An Occurrence at Owl Creek Bridge


Still with the short films, this is one I’ve known about for years but only recently seen. La Rivière du Hibou was Robert Enrico’s 1962 adaptation of the oft-reprinted Civil War story by Ambrose Bierce, An Occurrence at Owl Creek Bridge. Enrico made three such films from Bierce’s stories, this being the most celebrated; in addition to gaining awards it was also screened as part of The Twilight Zone series which makes me wonder how I’ve managed to miss it for so long. As an adaptation it’s very faithful if you overlook the awkward interjection of a song halfway through.

This particular tale I now find overly familiar since I adapted it in comic strip form in 2003 for the Ambrose Bierce number of Graphic Classics. That strip was one of the last comics I produced, a somewhat misguided attempt at using 3D software. My adaptation involved a great deal of guess-work at the military and other details so I watched Enrico’s opening scene with a sense of relief that his version isn’t so different from my own. The shots here are from this grainy copy of the film. There’s a better copy here from the Twilight Zone screening with Spanish subtitles added.

The House of Orchids by George Sterling


Do all roads lead to the Internet Archive? Not really but I keep ending up there when I happen to discover an interesting old book and wonder whether they have a PDF of the volume in question. The volume for consideration today, The House of Orchids, is a 1911 collection of verse by George Sterling (1869–1926), an American but another of those writers whose poetry looked to Decadent London and Paris for its flavour, hence the Wildean title, and, it should be said, the cover design. I haven’t been able to find an artist credit for this; if anyone knows who was responsible, please leave a comment.


Many of the books at are unremarkable library editions but this is a rare exception, being a gift to the University of California of writer Ambrose Bierce, Sterling’s idol and the person to whom he writes the above thanks and a dedication. Bierce praised Sterling’s work but must have passed the book on fairly soon after receiving it since he famously disappeared in Mexico two years later. Or maybe his library was passed to the university after his disappearance? Whatever the answer, this edition contains another curious feature in the form of a pasted-in newspaper clipping from 1926 concerning the death in mysterious circumstances of Sterling himself at San Francisco’s Bohemian Club. The general supposition is that he killed himself with a vial of cyanide he was in the habit of carrying around. One of Sterling’s young poetic protégés at the time The House of Orchids appeared was Clark Ashton Smith whose first volume of verse, The Star-Treader, and Other Poems, was published a year later. That book and another of Smith’s titles is also available at, as I noted in June. Also there, and of particular {feuilleton} interest, is Sterling’s The Evanescent City, a paean to San Francisco’s 1915 Panama-Pacific International Exposition. (This site has scans of the text and photos.) is a site devoted to the writer which includes many of his poems and other texts. Looking at his lengthy piece from 1907, A Wine of Wizardry, you can see what it was about his work that so appealed to Clark Ashton Smith and others.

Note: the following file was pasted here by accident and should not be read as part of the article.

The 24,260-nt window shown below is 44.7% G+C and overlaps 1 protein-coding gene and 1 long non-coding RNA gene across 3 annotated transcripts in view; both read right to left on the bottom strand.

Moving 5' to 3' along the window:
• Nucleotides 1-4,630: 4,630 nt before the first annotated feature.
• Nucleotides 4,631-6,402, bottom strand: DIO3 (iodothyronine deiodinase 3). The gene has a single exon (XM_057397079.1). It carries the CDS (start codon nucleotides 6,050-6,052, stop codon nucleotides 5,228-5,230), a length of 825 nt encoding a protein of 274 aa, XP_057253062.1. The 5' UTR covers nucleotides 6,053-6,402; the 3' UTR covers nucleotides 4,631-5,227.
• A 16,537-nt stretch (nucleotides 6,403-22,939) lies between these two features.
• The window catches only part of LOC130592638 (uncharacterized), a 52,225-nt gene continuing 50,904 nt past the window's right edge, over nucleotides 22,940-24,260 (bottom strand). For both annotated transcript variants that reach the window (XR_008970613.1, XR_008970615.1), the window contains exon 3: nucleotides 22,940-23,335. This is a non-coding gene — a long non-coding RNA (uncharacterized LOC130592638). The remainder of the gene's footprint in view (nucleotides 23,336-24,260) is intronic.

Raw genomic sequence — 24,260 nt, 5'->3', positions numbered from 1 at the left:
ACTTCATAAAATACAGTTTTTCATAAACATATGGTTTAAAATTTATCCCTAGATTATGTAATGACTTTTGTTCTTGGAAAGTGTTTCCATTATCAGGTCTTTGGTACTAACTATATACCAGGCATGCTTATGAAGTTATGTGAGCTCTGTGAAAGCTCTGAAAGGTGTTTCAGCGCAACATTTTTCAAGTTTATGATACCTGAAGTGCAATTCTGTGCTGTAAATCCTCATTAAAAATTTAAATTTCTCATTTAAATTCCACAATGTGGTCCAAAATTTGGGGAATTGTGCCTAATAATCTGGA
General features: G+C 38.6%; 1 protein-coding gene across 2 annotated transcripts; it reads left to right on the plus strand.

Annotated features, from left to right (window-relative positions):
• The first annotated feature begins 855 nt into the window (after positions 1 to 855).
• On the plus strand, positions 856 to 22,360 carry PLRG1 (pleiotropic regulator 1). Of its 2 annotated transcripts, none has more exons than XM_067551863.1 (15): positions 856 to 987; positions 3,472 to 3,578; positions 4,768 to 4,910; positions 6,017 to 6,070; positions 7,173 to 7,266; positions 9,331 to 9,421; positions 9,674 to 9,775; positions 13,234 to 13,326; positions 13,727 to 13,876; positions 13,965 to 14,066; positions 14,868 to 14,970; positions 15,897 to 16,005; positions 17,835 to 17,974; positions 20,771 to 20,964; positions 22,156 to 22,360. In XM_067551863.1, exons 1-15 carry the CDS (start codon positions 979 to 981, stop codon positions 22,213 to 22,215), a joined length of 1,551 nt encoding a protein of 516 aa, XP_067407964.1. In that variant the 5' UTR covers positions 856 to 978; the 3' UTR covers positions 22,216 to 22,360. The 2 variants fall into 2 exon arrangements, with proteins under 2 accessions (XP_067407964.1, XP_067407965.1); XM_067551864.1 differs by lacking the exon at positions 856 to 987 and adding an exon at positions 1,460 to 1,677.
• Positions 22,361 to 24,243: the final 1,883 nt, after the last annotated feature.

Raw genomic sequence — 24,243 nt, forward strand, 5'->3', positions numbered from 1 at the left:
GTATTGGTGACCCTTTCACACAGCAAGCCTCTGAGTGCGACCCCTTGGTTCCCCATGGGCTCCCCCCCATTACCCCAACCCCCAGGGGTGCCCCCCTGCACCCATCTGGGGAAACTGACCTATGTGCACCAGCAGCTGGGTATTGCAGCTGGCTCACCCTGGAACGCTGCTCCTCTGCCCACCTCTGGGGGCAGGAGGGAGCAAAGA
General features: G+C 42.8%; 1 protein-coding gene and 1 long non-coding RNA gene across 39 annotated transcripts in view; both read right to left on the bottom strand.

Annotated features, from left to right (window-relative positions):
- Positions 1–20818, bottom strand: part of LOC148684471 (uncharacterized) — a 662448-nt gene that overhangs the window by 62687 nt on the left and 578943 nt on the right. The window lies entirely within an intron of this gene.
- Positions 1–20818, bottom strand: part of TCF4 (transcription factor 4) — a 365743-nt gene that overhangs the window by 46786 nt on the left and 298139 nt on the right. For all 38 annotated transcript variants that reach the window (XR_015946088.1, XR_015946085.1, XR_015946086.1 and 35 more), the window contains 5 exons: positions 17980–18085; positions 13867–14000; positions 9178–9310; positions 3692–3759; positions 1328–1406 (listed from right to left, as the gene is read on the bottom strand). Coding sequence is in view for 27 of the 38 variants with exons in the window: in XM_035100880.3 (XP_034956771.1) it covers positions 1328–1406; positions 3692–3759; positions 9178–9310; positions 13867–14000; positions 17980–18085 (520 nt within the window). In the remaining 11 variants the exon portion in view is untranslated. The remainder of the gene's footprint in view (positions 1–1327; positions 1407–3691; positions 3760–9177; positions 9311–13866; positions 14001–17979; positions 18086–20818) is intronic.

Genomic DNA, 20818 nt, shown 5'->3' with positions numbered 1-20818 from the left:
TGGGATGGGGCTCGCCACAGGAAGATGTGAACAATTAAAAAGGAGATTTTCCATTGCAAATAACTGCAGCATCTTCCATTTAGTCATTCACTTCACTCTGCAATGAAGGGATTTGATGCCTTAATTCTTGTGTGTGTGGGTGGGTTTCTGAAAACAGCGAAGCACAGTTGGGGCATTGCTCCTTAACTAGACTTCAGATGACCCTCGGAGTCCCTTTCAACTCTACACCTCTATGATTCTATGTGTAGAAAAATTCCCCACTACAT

Elsewhere on { feuilleton }
The book covers archive

Previously on { feuilleton }
Odes and Sonnets by Clark Ashton Smith
Clark Ashton Smith book covers
The Evanescent City